In the middle of a January night in 2014, in the bedroom of his Charlton home, Michael Lachance had a seizure.
His wife Kimberly called 911. Three police officers soon arrived and tried to keep a disoriented and confused Lachance from going out into the cold winter night.
Lachance’s family members said they saw officers forcefully throw him over a sofa in an attempt to keep him from going outside. He later arrived at a hospital with acute fractures to his thoracic spine.
So Lachance sued, saying officers were negligent, had committed assault and battery, and used force improperly. A jury heard testimony, but never got a chance to reach a verdict — a federal court judge instead agreed to a defense motion to apply a doctrine called qualified immunity and dismissed the case.
“They should not be allowed to get away with that. They should be tried like anyone else, as an assault and battery case,” said Lachance, who now lives in Maine.
After George Floyd’s death under the knee of a white Minneapolis police officer sparked nationwide protests about racism and policing, advocates and lawmakers seized on the legal doctrine of qualified immunity, a defense police officers can use in court cases, as a target for reform. Massachusetts lawmakers, like colleagues elsewhere, are tackling the issue as part of a police reform bill now being negotiated on Beacon Hill. But, like many other issues that deal with systemic racism, policing, and the law, it’s complicated.
A qualified immunity defense typically argues that any reasonable officer would have behaved the same way. If a judge agrees, the officer being sued can’t be held personally liable for on-the-job conduct.
But for people who feel they’ve been wronged, it can feel like a way to avoid accountability. “I’m not against the cops, don’t get me wrong. I have family in law enforcement,” said Lachance, who is white. “But there’s a level of things that needs to be accounted for.”
Qualified immunity is not written into state or federal statute but has been used in both systems. It is based on about 30 years of case law that frequently evolves through time and across different jurisdictions and varied circumstances. That complexity makes it difficult to predict the legal ramifications of legislation that’s now pending on Beacon Hill.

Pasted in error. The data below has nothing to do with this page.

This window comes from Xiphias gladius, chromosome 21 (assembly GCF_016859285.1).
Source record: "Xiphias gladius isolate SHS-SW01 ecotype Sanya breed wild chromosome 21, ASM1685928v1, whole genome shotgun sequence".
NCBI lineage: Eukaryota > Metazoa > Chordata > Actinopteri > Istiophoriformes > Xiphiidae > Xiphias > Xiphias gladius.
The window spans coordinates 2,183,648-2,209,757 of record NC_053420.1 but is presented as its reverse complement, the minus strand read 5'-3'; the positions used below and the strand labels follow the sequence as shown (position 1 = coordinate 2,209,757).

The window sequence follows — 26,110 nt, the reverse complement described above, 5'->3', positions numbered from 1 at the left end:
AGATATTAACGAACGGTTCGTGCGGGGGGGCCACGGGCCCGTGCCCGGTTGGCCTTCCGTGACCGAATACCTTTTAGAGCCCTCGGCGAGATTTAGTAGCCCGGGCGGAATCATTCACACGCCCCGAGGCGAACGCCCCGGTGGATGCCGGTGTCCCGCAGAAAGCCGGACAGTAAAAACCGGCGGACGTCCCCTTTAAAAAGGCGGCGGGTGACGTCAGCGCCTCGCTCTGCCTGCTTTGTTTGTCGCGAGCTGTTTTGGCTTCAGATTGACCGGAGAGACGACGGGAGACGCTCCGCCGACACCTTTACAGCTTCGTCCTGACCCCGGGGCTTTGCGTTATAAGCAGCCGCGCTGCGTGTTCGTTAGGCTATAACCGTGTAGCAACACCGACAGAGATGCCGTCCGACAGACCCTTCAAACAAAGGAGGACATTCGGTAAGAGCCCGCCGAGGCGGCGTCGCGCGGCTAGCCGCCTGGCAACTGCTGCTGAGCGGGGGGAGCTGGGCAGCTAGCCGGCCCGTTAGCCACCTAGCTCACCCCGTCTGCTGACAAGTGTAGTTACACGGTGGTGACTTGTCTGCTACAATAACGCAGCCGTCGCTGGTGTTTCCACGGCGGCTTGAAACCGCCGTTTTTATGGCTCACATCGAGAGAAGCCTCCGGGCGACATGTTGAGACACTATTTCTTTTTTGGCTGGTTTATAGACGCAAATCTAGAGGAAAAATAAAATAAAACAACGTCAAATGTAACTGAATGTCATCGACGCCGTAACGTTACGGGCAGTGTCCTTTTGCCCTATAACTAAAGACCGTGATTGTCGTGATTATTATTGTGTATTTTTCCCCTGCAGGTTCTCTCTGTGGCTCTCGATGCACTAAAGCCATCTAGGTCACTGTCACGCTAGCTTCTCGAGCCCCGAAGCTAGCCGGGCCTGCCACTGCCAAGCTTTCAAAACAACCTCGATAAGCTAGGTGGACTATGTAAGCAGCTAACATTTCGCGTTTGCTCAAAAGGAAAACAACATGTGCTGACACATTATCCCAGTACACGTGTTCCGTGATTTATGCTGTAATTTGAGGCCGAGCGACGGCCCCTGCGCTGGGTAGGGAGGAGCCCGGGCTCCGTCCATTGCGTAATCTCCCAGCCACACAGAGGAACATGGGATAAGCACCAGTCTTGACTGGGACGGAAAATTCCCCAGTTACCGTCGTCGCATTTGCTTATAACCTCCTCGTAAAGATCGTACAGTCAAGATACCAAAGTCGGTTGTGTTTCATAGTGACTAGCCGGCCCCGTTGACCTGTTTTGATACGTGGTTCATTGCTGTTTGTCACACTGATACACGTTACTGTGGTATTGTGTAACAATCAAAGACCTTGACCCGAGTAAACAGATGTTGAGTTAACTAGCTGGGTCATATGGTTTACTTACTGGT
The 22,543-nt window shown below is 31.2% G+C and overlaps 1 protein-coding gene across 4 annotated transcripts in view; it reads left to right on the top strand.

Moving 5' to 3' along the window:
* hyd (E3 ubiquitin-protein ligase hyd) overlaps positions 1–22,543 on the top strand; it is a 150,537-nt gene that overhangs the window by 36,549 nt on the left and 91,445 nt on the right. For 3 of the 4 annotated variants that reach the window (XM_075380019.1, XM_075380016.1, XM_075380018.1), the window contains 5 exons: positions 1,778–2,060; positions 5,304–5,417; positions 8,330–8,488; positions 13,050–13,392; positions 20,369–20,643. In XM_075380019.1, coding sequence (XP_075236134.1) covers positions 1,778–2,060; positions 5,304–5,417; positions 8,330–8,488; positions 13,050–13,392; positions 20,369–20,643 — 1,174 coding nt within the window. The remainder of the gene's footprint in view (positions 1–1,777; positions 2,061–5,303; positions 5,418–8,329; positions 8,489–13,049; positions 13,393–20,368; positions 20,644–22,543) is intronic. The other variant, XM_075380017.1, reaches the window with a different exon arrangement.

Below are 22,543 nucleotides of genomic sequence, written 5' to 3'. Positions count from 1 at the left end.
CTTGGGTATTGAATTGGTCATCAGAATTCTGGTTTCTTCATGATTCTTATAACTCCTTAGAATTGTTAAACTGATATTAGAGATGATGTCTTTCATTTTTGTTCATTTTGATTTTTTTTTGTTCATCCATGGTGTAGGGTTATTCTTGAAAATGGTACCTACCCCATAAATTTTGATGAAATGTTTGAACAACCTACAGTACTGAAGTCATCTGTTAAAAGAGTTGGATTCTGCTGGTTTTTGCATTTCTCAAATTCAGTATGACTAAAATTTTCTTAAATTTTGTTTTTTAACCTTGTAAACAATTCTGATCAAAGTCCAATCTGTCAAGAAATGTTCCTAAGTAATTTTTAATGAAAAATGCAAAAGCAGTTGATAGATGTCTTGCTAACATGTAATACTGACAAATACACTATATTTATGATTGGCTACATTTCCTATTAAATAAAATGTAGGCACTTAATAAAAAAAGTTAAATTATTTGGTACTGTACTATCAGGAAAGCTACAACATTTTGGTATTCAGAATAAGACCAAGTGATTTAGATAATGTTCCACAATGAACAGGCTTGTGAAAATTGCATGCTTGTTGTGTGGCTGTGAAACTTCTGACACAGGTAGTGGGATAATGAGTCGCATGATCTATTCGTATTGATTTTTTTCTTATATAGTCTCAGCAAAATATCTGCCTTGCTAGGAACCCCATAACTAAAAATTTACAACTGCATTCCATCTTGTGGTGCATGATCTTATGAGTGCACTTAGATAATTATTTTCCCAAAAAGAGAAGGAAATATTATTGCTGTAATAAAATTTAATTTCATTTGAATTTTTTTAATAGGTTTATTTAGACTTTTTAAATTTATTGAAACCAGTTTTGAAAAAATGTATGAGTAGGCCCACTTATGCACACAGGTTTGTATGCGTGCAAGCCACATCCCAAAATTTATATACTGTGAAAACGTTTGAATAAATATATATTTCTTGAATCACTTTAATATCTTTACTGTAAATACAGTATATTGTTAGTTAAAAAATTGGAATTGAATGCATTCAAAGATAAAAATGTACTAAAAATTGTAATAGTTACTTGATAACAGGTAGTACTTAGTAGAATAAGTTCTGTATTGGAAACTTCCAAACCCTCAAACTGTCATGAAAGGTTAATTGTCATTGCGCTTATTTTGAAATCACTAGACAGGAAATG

If the Massachusetts Legislature includes changes to qualified immunity in its wide-ranging policing bill, the new law could offer more guidance to judges grappling with police misconduct cases in state court or add another confusing, legally complex hurdle to the existing case law patchwork.
For people of color, the rise of qualified immunity defenses has served to close off one of the few avenues for justice in police use-of-force cases, lawyers said.
“The federal courts were a good place to bring civil rights cases in the ‘60s, when it was impossible for Black people who were brutalized by police to find sanctuary in state courts,” said Hector E. Pineiro, a Worcester civil rights attorney who represents Lachance. “Federal courts were a safe haven. They’re no longer a safe haven because of the doctrine of qualified immunity.”
Some worry that a change could have unintended consequences on officers who are acting in good faith while doing their jobs. And the highest profile qualified immunity cases, involving police violence, are a small part of how the doctrine is most often applied, said Doug Louison, a partner at the Boston law firm Louison, Costello, Condon & Pfaff who has represented police officers, police unions, and municipalities in misconduct cases.
“It’s frustrating to see this public commentary that qualified immunity has just been this blanket to cover police misconduct. Because when we’re talking about police misconduct, most of the time we’re talking about use of force situations, and that’s the least often used situation for qualified immunity,” said Louison.
A more common use for qualified immunity, Louison said, would be as a defense for an officer given incorrect information about where to execute a warrant.
“I think it’s a very nuanced but important legal defense for officers who are attempting to do the right thing, and attempting to apply the law correctly,” Louison said.
Leaders of police unions have been vocal in their worries as well.
“It will change the way lawsuits are filed in Massachusetts,” shifting cases from federal to state courts, said Larry Calderone, president of the Boston Police Patrolmen’s Association, after the state House of Representatives passed its version of the bill.
“It will definitely flood the courts and have the courts now create new standards and new topics of debate that will go on, I can only imagine, for another three decades,” he said.